[Paleopsych] WSJ: (Derrida) Roger Kimball: The Meaninglessness of Meaning

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Roger Kimball: The Meaninglessness of Meaning
October 12, 2004

    Jacques Derrida is dead, but his baneful ideas live on.

    It's not every French intellectual whose death is commemorated by an
    announcement from the office of Jacques Chirac, the French president.
    But Jacques Derrida, who died Friday at age 74, was not just any
    French intellectual. His work, as Mr. Chirac's office noted, was
    "read, discussed, and taught around the world."

    Whether Mr. Derrida was also "one of the major figures in the
    intellectual life of our time," as Mr. Chirac's office asserted, is a
    point that has been fiercely contested ever since Mr. Derrida burst
    onto the intellectual scene in the mid-1960s.

    Mr. Derrida (the name is pronounced deh-ree-DAH) was without doubt one
    of the most famous intellectuals of the past 40 years. His celebrity
    rivaled that of Jean-Paul Sartre. As the founder, honorary CEO and
    chief publicist for an abstruse philosophical doctrine he called
    "deconstruction," Mr. Derrida was celebrated and vilified in about
    equal measure. Academics on the lookout for a trendy intellectual and
    moral high-explosive tended to love Mr. Derrida. The rest of us
    felt . . . otherwise.

    What is deconstruction? Mr. Derrida would never say. It was a question
    certain to spark his contempt and ire. He denied that deconstruction
    could be meaningfully defined. I think he was right about that, though
    not necessarily for the reasons he believed.

    But even if deconstruction cannot be defined, it can be described. For
    one thing, deconstruction comes with a lifetime guarantee to render
    discussion of any subject completely unintelligible. It does this by
    linguistic subterfuge. One of the central slogans of deconstruction is
    il n'y a pas de hors-texte, i.e., "there is nothing outside the text."
    (It sounds better in French.) In other words, deconstruction is an
    updated version of nominalism, the view that the meanings of words are
    completely arbitrary and that, at bottom, reality is unknowable.

    Of course, if you put it as baldly as that, people will just laugh and
    ignore you. But if you dress up the idea in a forbidding vocabulary,
    full of neologisms and recondite references to philosophy, then you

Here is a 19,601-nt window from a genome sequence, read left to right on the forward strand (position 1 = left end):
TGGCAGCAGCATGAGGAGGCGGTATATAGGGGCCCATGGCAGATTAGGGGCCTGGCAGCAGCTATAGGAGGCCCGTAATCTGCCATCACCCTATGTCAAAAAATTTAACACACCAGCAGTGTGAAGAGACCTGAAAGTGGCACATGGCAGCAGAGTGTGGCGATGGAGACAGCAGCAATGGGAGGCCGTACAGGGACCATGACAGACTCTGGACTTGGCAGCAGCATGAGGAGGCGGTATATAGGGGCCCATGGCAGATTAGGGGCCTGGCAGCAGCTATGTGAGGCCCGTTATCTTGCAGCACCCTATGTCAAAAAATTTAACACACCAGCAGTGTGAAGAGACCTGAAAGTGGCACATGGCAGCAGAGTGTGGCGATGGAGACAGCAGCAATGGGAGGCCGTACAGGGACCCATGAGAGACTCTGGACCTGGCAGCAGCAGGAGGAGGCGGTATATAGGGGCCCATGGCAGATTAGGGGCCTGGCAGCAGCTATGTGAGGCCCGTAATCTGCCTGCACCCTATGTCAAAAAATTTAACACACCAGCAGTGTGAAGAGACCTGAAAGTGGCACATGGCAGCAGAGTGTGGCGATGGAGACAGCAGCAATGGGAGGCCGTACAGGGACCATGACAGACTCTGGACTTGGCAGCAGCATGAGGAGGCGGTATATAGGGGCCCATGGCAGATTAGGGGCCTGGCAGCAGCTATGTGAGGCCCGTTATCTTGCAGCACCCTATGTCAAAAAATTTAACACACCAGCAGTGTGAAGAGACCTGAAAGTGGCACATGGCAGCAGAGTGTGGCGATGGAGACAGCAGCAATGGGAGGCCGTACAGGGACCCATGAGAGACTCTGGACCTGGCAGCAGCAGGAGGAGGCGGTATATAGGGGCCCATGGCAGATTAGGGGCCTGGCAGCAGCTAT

may have a prescription for academic stardom.

    Stock in deconstruction has sagged a bit in recent years. There are
    basically two reasons for this. The first has to do with the late Paul
    de Man, the Belgian-born Yale professor of comparative literature. In
    addition to being one of the most prominent practitioners of
    deconstruction, Mr. de Man--as was revealed in the late 1980s--was an
    enthusiastic contributor to Nazi newspapers during World War II.

    [101304derrida.jpg] That discovery, and above all the flood of
    obscurantist mendacity disgorged by the deconstructionist
    brotherhood--not least by Mr. Derrida, who was himself Jewish--to
    exonerate Mr. de Man, cast a permanent shadow over deconstruction's
    status as a supposed instrument of intellectual liberation.

    The second reason that deconstruction has lost some sheen is simply
    that, like any academic fashion, deconstruction's methods and
    vocabulary, once so novel and forbidding, have gradually become part
    of the common coin of academic discourse, and thus less trendy.

    It is important to recognize, however, that this very process of
    assimilation has assured the continuing influence of deconstruction.

    Once at home mostly in philosophy and literature departments, the
    nihilistic tenets of deconstruction have cropped up further and
    further afield: in departments of history, sociology, political
    science and architecture; in law schools and--God help us--business

    Deconstructive themes and presuppositions have increasingly become
    part of the general intellectual atmosphere: absorbed to such an
    extent that they float almost unnoticed, part of the ambient spiritual
    pollution of our time. Who can forget the politician who, accused of
    wrongdoing, said in his defense that "it all depends on what the
    meaning of the word 'is' is"?

    Although the language of deconstruction is forbidding, the appeal of
    the doctrine is not hard to understand. It is the appeal of all
    intellectual radicalism.

    Because deconstruction operates by subversion, its evasions are at the
    same time an attack: an attack on the cogency of language and the
    moral and intellectual claims that language has codified in tradition.
    The subversive element inherent in the deconstructive enterprise is
    another reason that it has exercised such a mesmerizing spell on

    Deconstruction promises its adherents not only an emancipation from
    the responsibilities of truth but also the prospect of engaging in a
    species of radical activism. A blow against the legitimacy of language
    is at the same time a blow against the legitimacy of the tradition in
    which language lives and has meaning. By undercutting the idea of
    truth, the decontructionist also undercuts the idea of value,
    including established social, moral, and political values.

    There is a lot to be said for the old adage de mortuis nil nisi bonum.
    Jacques Derrida is dead. Let us not speak ill of him. But his ideas
    are still very much alive. They deserve unstinting criticism from
    anyone who cares about the moral fabric of intellectual life.

    Mr. Kimball, managing editor of The New Criterion, is author of "The
    Rape of the Masters: How Political Correctness Sabotages Art"
    (Encounter Books).

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